Yann Tiersen’s Friday night Irving Plaza gig began subtly enough, while still engaging the audience in an occasional three-part harmony and whimsical fare one might associate with the Amélie soundtrack, before slowly transforming into a richly-layered tapestry that could be viewed as one pulsing, dynamic composition. His six-piece touring band revels in a concoction of classical and modern instrumentation that evokes visible emotional response from concertgoers, whether or not they understand the lyrics or ideas within. Vocals, coincidentally, served as more of an instrument themselves. “All monuments of man, they’re sinking in vain,” Tiersen suggested on “Monuments,” the lead single from Skyline. The mantra, which concisely illustrates Tiersen’s brand of philosophy, was delivered with gentle, distorted veracity spilling against the track’s pensive drums.
Tiersen is an absolute beast on every instrument he touches, most jaw-droppingly so with the violin. His approximately two minute solo late in the set, replete with manic, broken string fury, was the undeniable highlight of the evening. Much credit should be given to the shimmering psychedelia of the backing band, all tremendous musicians in their own right on everything from banjo to mellotron, who add necessary harmony to what would be a sparse crooning totality from Tiersen. A simple refrain of “forgive me” on the song of the same name built beautifully with the piece’s desperate crescendo.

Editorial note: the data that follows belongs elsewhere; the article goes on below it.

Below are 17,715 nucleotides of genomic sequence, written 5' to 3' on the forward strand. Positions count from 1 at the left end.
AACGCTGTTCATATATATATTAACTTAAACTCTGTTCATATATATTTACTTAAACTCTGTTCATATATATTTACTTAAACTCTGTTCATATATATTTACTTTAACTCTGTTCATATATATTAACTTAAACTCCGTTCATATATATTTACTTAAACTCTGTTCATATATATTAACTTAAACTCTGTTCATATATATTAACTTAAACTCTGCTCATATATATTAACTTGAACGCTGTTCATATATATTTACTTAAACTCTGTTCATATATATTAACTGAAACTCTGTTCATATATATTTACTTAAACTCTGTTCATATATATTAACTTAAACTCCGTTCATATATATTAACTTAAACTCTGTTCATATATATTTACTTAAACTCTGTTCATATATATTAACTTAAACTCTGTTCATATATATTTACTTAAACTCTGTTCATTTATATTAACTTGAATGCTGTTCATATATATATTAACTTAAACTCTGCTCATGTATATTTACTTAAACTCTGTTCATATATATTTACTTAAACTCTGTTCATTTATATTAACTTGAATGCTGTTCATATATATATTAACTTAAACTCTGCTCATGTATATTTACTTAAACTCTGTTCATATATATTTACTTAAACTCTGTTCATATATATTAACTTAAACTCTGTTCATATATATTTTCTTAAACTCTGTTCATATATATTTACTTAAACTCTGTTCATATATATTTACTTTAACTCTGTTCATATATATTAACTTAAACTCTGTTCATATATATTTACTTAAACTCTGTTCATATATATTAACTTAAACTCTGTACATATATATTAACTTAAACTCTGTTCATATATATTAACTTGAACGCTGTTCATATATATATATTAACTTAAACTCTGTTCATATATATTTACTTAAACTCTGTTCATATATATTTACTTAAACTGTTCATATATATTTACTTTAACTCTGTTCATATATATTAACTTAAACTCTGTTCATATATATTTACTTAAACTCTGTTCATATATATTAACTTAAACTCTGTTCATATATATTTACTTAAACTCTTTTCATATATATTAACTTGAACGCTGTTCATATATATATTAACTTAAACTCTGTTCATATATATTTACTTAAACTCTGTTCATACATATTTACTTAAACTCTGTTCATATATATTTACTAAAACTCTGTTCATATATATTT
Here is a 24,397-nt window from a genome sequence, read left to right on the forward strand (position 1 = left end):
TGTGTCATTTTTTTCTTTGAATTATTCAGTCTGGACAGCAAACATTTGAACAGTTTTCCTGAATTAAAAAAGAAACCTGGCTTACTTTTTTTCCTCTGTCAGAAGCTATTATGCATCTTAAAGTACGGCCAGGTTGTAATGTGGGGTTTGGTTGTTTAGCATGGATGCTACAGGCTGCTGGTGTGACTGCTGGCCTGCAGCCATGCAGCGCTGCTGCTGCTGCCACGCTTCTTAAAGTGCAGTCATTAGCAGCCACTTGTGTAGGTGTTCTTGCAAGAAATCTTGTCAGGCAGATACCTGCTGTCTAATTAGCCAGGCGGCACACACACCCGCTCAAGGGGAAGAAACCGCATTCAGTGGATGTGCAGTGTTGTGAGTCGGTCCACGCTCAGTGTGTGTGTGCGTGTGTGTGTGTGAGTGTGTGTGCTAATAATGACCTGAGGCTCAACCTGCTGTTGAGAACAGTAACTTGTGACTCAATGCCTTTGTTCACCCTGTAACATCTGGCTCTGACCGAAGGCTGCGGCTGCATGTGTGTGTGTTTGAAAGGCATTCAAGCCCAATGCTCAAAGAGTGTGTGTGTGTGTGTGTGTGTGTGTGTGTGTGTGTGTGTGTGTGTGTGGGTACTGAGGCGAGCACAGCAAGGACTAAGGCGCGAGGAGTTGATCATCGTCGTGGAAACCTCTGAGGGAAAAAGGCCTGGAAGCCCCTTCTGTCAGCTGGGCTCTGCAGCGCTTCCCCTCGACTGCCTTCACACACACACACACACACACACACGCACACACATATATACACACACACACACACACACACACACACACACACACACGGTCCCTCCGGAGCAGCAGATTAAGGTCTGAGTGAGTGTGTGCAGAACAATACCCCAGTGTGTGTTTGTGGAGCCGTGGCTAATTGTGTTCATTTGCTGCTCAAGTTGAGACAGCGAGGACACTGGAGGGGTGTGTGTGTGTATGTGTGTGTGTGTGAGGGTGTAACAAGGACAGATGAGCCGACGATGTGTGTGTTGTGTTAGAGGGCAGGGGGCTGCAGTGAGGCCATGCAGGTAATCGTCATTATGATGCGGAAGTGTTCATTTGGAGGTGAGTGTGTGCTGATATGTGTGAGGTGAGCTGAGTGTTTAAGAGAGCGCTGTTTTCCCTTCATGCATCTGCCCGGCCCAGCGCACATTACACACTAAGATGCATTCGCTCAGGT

Skyline, the widely-praised new record, controlled a large portion of Tiersen’s setlist with Dust Lane tracks such as “Fuck Me” thankfully added to the mix. The band’s four song encore was capped off by the meandering notes of “The Trial.” As the instrumental component of the track was already recorded to by indie-rap icon Sage Francis some two years ago, its appearance on Tiersen’s new album was somewhat puzzling. It is interesting to note, however, that the same composition called forth similar themes from both artists. Sage’s coming-of-age parable parallels nicely with the abstract trial Tiersen speaks of. A finely-tuned and dense unit, Yann Tiersen and company once again wowed the uninitiated and appeased the New York faithful with a memorable, inspired performance.